House & Garden Magazine published a piece in January 1956: "Many people feel that the Bloody Mary is the answer to all next day worries and since its creation it has become one of the two most favorite lunch time cocktails in New York."
Also in 1956 George Jessel himself appeared in an advertisement for Smirnoff Vodka in Colliers Magazine of March 30th. In the ad, Jessel claims: "I think I invented the Bloody Mary, Red-Snapper, Tomato Pick-up, or Morning Glory. It happened on a night before a day and I felt I should take some good, nourishing tomato juice, but what I really wanted was some of your good Smirnoff vodka. So I mixed them together, the juice for the body and the vodka for the spirit, and if I wasn't the first ever I was the happiest." I can only think that Jessel must have been flat broke, willing to put his name against this tosh.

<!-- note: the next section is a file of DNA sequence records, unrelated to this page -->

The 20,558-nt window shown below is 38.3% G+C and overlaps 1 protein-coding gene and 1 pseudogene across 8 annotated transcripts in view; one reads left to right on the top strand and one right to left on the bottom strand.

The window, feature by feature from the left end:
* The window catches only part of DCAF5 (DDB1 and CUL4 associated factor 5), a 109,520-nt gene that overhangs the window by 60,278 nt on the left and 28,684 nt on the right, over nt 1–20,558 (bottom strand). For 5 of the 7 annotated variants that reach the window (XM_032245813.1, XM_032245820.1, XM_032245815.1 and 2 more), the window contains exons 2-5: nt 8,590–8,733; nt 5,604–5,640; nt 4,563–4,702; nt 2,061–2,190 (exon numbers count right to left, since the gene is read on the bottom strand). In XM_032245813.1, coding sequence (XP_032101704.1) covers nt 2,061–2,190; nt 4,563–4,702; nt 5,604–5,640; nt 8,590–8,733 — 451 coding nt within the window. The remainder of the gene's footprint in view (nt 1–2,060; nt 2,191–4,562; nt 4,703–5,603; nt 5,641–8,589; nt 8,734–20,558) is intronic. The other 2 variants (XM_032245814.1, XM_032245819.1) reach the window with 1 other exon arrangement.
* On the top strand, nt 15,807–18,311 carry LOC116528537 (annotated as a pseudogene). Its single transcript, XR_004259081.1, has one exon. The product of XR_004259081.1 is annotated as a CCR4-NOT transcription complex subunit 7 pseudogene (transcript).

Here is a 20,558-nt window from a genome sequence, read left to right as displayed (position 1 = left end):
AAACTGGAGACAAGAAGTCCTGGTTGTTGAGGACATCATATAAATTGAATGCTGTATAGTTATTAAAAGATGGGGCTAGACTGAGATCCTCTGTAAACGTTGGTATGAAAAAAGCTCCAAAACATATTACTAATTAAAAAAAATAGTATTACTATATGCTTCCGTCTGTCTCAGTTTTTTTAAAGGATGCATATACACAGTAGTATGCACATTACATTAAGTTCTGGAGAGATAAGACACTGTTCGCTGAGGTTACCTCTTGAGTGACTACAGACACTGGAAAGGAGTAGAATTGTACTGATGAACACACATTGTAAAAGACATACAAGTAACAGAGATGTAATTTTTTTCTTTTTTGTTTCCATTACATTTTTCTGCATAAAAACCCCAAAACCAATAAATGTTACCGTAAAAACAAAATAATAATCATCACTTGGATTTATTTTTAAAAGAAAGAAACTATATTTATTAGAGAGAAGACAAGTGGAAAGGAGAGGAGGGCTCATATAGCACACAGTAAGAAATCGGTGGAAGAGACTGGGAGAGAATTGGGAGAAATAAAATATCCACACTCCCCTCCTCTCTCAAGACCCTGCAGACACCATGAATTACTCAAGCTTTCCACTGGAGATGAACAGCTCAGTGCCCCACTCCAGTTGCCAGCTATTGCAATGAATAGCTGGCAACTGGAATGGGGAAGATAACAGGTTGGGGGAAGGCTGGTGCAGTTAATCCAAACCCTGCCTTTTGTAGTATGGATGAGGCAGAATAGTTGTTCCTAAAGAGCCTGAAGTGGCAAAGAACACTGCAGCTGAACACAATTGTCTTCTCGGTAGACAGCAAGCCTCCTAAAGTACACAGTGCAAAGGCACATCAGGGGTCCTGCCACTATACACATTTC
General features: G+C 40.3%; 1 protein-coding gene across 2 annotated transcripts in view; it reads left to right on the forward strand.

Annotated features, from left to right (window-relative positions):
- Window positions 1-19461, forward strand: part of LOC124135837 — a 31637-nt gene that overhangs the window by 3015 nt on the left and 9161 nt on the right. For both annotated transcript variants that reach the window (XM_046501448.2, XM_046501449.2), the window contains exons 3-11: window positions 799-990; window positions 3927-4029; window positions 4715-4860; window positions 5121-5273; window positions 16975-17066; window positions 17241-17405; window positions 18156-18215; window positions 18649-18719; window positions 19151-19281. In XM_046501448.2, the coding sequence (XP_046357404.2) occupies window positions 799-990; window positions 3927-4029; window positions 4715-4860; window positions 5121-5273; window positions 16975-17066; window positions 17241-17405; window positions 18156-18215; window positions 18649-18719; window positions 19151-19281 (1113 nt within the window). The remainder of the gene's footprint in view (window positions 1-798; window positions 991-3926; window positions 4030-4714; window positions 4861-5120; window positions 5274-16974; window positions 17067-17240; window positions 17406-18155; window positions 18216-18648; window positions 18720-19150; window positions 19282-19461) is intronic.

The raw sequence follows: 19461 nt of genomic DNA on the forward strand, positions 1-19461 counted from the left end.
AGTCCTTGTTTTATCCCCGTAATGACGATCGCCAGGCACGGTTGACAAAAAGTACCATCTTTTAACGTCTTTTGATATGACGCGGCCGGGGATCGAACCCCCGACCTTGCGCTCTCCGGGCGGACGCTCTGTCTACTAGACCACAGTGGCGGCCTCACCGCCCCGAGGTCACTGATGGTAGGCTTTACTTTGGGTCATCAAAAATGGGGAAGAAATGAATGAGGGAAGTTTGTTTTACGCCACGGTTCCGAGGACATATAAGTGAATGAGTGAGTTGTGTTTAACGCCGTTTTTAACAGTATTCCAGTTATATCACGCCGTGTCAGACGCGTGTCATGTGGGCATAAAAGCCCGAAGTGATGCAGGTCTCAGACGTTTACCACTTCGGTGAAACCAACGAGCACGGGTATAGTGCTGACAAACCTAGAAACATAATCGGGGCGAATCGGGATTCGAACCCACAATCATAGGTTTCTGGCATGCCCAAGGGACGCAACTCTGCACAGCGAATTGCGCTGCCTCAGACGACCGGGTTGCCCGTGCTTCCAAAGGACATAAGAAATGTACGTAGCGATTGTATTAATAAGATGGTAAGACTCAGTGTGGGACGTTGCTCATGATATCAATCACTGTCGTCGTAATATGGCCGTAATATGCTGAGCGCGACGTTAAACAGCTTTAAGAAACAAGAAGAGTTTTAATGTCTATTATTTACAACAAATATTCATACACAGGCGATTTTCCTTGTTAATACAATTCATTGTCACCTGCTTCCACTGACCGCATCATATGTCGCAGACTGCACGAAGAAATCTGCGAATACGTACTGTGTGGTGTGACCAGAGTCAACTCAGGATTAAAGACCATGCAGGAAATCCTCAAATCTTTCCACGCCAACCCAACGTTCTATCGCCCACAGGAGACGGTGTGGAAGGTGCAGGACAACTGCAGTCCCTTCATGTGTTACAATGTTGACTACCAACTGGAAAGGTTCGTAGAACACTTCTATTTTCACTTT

1956 was a busy year for the Bloody Mary too. The most interesting recipe to date surfaces during this year, by Frederic Birmingham, author of Esquire's Drink Book. His recipe is as follows:
Bloody Mary - Frederic Birmingham
8oz Tomato Juice
Juice of two lemons
White of one egg
½ teaspoon salt
Freshly ground pepper
2 celery leaves
4 dashes of Worcestershire sauce
The final piece of information comes courtesy of Dale DeGroff who conducted a phone interview with Duncan MacElhone in 1997, Harry MacElhone's grandson. In his wonderful Essential Cocktail, Dale says, "that Pete served the drink to a lady named Mary who sat at the bar for long hours pining for a boyfriend who seldom kept appointments with her. Pete named the drink after her. In Duncan's words 'That's the story I was told, and it is good enough for me.'"
None of these 'origins' above pay any attention to the fact that the essential Bloody Mary structure was first formulated during the late 19th century. Drinks historians Anistatia Miller and Jared Brown, in their Spirituous Journey, Volume II, they uncover the oyster cocktail. "The essential Bloody Mary formula - tomato juice, Worcestershire sauce, lemon juice, horseradish, Tabasco sauce, other hot sauces, salt and pepper - had been around since the nineteenth century, but it was a virgin birth," they state - i.e. it contained no alcohol.